WHY WE NEED TO INCLUDE MEN IN THE GENDER EQUALITY FIGHT
Women are often vocal with each other on the issues we face in the workplace — being marginalized, interrupted and overlooked — but how do men feel?
To Joanne Lipman, former USA Today editor in chief, chief content officer of Gannett and New York Women in Communications Matrix winner, including men in the conversation is key to moving it forward.
“We talk to each other all the time about these issues and that’s fantastic,” said Joanne. “But it’s also half a conversation. What we really need is to bring men in, because half a conversation isn’t a solution. Let’s bring men in and then we can actually have a whole solution.”
Joanne is leading the charge for a whole conversation — and solution — with her new book, “That’s What She Said, What Men Need to Know (and Women Need to Tell Them) About Working Together.” She joined NYWICI for a Cocktails & Conversations event on Feb. 12, 2018, to talk about actionable strategies to help close the gender gap and bring equality to every workplace.
Here’s what she shared:
Elevate women’s voices
As one of the few women who has run a major news organization, Joanne explained that gender imbalances in highly visible organizations have a large impact on how we receive information. “For the most part, our major news organizations are run by men, which is also the case in the entertainment industry. That has a truly deleterious effect on what we see, how we see it and how we perceive it. We need more women who are running these organizations.
“Only 7 percent of the top 100 grossing films last year were directed by women. That has a huge impact on the stories we’re telling, how we view the world, and how the rest of the world views us.”
Know your worth
Women still aren’t paid the same as men in equivalent roles. Yes, we need to speak up and demand to be paid what we’re worth, but we also need to be knowledgeable about standard compensation in our respective industries.
“My research shows we don’t always know what we’re worth. We’re luckily in an age of data. Salary.com, glassdoor.com — one thing we can do is look and find out real data about what we should be paid and arm ourselves with that information.”
Drop the diversity training
Many of us have been through diversity training, but at least one study has shown it doesn’t work. “For women, as well as black men and minority women, it not only has failed, it has taken us backward,” with the primary participants in these trainings — white men — left feeling under attack, blamed and punished for inequality in the workplace.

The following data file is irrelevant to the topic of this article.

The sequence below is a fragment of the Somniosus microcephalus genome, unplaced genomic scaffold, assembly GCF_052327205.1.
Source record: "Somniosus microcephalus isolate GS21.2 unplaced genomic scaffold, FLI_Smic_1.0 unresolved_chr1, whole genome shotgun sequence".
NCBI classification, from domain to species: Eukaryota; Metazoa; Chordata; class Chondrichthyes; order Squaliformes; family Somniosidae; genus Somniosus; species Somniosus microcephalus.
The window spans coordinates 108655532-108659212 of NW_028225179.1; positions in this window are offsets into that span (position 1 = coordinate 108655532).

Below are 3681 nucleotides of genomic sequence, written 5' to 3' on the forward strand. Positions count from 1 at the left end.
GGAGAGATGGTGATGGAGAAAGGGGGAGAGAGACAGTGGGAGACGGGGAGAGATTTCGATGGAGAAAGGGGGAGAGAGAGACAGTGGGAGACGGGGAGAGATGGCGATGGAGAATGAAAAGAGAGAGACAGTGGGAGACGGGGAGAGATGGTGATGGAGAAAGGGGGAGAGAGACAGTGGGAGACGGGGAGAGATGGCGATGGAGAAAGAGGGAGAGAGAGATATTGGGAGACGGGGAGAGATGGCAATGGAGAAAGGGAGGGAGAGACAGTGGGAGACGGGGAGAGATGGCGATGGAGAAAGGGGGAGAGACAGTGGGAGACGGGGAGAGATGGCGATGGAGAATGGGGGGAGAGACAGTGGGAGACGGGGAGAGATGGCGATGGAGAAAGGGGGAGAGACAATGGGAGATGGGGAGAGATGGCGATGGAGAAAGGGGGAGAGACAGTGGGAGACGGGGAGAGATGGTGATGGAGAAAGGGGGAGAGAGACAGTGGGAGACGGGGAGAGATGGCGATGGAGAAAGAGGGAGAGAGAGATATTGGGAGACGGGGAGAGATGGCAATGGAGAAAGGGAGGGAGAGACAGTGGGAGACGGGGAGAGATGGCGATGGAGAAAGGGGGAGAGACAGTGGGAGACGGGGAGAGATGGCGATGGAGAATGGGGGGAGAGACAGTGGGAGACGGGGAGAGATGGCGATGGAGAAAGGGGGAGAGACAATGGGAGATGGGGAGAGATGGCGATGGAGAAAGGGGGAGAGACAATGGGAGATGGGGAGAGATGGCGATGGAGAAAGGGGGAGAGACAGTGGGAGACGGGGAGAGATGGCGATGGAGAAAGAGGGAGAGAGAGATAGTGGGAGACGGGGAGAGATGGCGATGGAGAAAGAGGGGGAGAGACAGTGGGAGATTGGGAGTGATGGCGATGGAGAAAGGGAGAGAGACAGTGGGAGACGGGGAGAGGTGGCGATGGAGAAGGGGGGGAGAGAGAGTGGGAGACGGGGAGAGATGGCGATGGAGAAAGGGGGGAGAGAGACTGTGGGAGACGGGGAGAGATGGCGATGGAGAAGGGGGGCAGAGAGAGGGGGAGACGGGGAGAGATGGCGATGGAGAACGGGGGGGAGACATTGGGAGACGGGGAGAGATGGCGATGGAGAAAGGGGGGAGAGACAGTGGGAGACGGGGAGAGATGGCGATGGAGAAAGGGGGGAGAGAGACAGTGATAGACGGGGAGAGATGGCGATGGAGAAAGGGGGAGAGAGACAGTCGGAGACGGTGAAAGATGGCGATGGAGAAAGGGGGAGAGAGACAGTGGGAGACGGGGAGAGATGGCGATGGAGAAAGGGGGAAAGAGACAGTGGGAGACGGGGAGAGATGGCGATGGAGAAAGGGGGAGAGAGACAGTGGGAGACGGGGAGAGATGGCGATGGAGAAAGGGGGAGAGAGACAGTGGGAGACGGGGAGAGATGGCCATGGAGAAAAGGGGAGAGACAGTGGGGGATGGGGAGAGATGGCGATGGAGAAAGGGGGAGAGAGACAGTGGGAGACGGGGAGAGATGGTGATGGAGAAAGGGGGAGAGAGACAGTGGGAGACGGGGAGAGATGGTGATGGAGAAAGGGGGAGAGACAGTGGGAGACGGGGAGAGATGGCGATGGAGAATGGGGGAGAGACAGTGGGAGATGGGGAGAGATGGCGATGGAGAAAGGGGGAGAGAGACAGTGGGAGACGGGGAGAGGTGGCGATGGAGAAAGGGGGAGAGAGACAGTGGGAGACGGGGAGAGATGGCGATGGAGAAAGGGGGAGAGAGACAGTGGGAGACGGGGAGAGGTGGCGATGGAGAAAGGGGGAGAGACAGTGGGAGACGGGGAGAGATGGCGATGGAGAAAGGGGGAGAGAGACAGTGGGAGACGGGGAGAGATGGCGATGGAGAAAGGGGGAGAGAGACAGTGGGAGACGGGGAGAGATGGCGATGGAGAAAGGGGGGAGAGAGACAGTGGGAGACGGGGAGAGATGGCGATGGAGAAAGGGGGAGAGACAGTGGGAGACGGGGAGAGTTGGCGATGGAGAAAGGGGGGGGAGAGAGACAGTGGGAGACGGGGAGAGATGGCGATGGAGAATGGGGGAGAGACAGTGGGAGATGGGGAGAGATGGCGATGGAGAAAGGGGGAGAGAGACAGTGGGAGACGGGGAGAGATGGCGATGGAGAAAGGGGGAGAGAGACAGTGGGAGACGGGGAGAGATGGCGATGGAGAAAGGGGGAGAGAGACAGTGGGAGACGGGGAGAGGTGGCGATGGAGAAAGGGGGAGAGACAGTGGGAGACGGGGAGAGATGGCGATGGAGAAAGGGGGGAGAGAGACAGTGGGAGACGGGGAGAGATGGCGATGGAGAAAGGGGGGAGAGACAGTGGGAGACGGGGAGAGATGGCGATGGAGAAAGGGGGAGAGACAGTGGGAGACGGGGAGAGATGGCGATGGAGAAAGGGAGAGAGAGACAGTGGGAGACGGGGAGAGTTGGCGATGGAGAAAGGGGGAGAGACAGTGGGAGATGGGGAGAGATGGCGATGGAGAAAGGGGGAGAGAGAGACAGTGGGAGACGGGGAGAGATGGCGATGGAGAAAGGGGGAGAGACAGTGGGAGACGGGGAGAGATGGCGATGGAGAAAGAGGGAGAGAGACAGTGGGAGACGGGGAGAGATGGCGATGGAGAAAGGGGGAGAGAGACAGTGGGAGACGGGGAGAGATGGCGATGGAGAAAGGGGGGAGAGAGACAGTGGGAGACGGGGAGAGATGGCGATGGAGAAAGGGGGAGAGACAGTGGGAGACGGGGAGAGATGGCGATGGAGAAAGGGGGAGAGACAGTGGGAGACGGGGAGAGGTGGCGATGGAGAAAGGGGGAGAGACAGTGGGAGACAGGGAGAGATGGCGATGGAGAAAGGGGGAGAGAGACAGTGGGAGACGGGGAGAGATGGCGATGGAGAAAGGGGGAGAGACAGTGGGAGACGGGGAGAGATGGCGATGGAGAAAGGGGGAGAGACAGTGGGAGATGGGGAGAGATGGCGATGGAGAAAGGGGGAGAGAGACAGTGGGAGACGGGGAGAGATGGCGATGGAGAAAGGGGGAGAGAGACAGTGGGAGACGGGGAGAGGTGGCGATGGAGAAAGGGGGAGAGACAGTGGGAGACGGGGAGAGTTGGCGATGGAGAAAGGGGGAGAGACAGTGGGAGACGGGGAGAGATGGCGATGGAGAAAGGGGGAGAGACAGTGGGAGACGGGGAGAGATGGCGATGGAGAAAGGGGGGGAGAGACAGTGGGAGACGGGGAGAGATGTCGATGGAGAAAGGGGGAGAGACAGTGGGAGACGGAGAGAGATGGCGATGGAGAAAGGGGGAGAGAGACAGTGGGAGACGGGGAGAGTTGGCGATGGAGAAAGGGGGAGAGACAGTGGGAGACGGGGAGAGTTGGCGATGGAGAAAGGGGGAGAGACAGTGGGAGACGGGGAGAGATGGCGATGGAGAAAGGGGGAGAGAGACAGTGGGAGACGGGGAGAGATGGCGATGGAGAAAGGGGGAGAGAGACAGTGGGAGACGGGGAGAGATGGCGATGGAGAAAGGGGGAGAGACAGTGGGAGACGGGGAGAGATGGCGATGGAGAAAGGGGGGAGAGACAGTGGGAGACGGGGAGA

Instead, Joanne recommends “unconscious bias training”, which acknowledges that while we can’t change or eliminate all biases, we can become aware of them and take action to counter them. Still, any training must be supported and communicated from the top. “None of this training matters if it doesn’t come from the CEO and CFO,” she said.
Cry if you want to
Most of us have gotten emotional at work at some point, and it can be embarrassing. But Joanne argues that not only is it normal from women to cry, it’s biological: women actually do cry more than men. And it is not out of weakness.
“When women cry at the office, men think it’s because they’re feeling sad. But there’s been research done. When women cry, it’s because they’re angry, they’re furious. It’s the same as a guy punching a wall or yelling and screaming. We need to be aware of this difference.”
Support each other
No matter your career level, everyone can work to better support fellow women, for example, by amplifying each other’s ideas: “I talked to a couple of companies where women and simpatico men make a deal, If you say something in a meeting, I’m going to repeat it and give you credit for it,” Lipman said.
Another idea: quiet the interrupters. “Women get interrupted three times more frequently than men”, says Joanne. In a meeting, women and men should feel empowered to interrupt the interrupter and say, “Wait a second, Susan was talking, let’s hear what she has to say.”
Keep the momentum going
The bottom line, says Joanne, is to keep the momentum going, from #MeToo and Time’s Up movements and the conversations they are sparking around gender equality; we still need to enact cultural change.
“We need to make sure the issues we all talk about are discussable and comfortable, Joanne stresses. “That’s the reason I’m really hopeful to get men to read my book in addition to women, to help ease along that kind of transition and that cultural change.”
— Lauren Tran